The Ops panel presents the Operations Manager with a continually updated list of current major shipboard activities. This list permits Ops to set priorities and allocate resources among current operations. This is especially critical in cases where two or more requests require the use of the same equipment, entail mutually exclusive mission profiles, or involve some unusual safety or tactical considerations. An example might be a situation where the Stellar Physics department is conducting an experiment using the lateral sensor array to study a nearby binary star. Simultaneously, part of the same array is being time-shared with a long-range cometary population survey. A request from the bridge for a priority scan of a planetary system might jeopardize both studies unless Ops authorizes a minor change in ship's attitude, permitting the Stellar Physics observations to use the upper sensor array. Alternatively, Ops may weigh the option of placing one of the ongoing studies on a lower priority to provide the bridge with immediate use of the lateral array.

Priority Resource Allocation

Most routine scheduling and resource allocation is done automatically by the Ops program. This frees the Operations Manager from routine activity, leaving him/her able to concentrate on decisions beyond the scope of the artificial intelligence software. The level of these decision filter programs can be set by the Operations Manager, and also varies with the current Alert status of the ship.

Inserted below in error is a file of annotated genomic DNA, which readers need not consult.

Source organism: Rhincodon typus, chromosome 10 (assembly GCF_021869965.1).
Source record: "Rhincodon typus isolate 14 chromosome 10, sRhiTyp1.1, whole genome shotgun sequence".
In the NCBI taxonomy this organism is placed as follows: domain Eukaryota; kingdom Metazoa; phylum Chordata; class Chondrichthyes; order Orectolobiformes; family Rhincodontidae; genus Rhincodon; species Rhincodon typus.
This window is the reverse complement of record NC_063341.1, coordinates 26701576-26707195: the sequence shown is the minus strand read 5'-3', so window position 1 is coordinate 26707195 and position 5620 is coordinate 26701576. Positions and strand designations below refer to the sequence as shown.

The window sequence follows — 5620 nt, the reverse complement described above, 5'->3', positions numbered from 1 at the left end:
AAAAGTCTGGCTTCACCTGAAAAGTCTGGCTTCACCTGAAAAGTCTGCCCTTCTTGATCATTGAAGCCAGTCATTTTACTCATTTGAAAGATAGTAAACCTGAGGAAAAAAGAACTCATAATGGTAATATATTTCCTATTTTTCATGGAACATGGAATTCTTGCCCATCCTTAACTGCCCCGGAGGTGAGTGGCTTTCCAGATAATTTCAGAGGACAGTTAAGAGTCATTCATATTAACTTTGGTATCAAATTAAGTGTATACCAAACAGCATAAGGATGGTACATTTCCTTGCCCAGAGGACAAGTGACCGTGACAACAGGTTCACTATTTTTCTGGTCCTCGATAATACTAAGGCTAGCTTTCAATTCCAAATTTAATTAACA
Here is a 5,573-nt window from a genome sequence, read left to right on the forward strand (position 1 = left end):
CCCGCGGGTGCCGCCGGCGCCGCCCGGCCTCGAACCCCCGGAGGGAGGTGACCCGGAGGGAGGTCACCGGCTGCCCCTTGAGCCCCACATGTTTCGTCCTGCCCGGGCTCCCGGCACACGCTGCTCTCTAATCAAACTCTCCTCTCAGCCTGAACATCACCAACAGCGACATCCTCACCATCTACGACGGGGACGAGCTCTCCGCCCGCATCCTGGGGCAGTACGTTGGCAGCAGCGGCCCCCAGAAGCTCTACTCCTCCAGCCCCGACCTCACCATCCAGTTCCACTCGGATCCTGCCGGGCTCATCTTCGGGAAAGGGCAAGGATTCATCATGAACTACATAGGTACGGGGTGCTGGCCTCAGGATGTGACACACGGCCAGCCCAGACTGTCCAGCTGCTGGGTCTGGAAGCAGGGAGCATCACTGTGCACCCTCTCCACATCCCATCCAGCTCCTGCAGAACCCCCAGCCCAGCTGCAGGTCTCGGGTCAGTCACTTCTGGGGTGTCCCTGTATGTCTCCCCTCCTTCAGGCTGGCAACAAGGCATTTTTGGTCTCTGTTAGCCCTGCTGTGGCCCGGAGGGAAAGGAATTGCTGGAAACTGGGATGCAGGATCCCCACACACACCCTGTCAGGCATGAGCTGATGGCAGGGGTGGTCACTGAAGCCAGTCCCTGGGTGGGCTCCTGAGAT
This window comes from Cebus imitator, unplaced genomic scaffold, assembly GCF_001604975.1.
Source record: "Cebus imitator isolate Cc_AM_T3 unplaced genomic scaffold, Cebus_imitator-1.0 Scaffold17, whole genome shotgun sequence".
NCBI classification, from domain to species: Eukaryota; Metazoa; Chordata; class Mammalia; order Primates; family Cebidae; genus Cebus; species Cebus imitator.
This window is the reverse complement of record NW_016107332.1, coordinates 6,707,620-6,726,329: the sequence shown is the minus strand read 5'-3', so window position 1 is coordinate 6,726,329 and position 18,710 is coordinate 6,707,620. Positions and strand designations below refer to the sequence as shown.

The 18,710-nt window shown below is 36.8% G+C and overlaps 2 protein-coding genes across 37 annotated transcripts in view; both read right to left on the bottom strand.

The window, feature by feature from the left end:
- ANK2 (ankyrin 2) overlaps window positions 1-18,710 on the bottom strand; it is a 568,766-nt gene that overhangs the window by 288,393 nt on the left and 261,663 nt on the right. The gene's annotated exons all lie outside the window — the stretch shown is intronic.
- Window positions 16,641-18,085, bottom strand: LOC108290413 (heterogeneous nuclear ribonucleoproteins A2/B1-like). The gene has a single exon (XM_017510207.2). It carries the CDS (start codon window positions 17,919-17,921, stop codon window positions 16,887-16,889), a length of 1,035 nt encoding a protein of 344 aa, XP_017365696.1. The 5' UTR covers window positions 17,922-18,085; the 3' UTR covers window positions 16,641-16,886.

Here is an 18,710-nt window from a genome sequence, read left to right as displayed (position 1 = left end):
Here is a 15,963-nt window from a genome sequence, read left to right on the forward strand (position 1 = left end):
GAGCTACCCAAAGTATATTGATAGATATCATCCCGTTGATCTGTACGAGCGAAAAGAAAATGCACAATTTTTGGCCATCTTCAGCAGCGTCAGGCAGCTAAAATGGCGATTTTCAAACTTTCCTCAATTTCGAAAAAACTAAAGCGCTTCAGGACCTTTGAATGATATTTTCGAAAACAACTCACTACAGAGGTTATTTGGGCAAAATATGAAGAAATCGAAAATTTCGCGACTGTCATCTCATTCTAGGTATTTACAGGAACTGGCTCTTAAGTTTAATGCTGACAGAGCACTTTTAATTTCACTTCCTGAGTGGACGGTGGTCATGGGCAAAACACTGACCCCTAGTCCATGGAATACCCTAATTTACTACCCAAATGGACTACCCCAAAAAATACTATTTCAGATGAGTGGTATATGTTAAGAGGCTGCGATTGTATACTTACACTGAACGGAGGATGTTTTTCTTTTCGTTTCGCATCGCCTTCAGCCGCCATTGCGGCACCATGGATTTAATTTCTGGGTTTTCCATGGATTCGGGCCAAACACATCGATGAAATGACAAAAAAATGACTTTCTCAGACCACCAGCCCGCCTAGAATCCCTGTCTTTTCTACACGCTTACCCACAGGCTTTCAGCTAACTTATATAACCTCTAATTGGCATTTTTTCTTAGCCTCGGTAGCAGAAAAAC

In cases where priorities are ambiguous or where specific Ops approval is required, the panel will display a menu of the most probable options for action. In virtually all cases, the Operations Manager also has the ability to input choices beyond those presented by the action menus. This is important because it is impossible for mission planners to anticipate every possible situation. Action menus may be displayed for any current activity (even those which would normally be handled automatically) upon keyboard request from Ops.

During crisis situations and Reduced Power Mode operations, Ops is responsible for supervision of power allocation in coordination with the Engineering department. Load shedding of nonessential power usage in such situations is based on spacecraft survival factors and mission priorities.

The Operations Manager is also responsible for providing general status information to the main computer, which is then made available to all departments and personnel. Ops routes specific information to specific departments to inform them of anticipated changes and requirements that may affect their operations.

An example is a scenario where an Away Team is to be sent on a mission to a planetary surface. Typical Ops responsibilities might include:

Notification of Away Team personnel of the assignment and providing said personnel with mission objective information. When Away Team personnel are drawn from operational departments, Ops will sometimes coordinate to provide cross-trained replacement personnel from other departments.

Coordination with Mission Ops for assignment of comm relay frequencies and preparations to monitor Away Team tricorder telemetry. Notification for issuance of tricorders, phasers, environmental gear, and other mission-specific equipment.

Assignment of personnel transporter room to handle transport operations, as well as the assignment of a transporter chief to the mission. If available, Ops will also provide transport coordinates to the transporter chief. Notification of Engineering to prepare for power allocation for transporter operations, as well as deflector shield shutdown, if necessary. Such notifications are generally accomplished automatically without the need for active intervention by Ops. However, because preprogrammed functions cannot be expected to anticipate all possible situations, Ops is responsible for monitoring all such coordination activity and for taking additional action as necessary. Such flexibility is particularly important during alert and crisis scenarios, during which unpredictable and unplanned conditions must frequently be dealt with.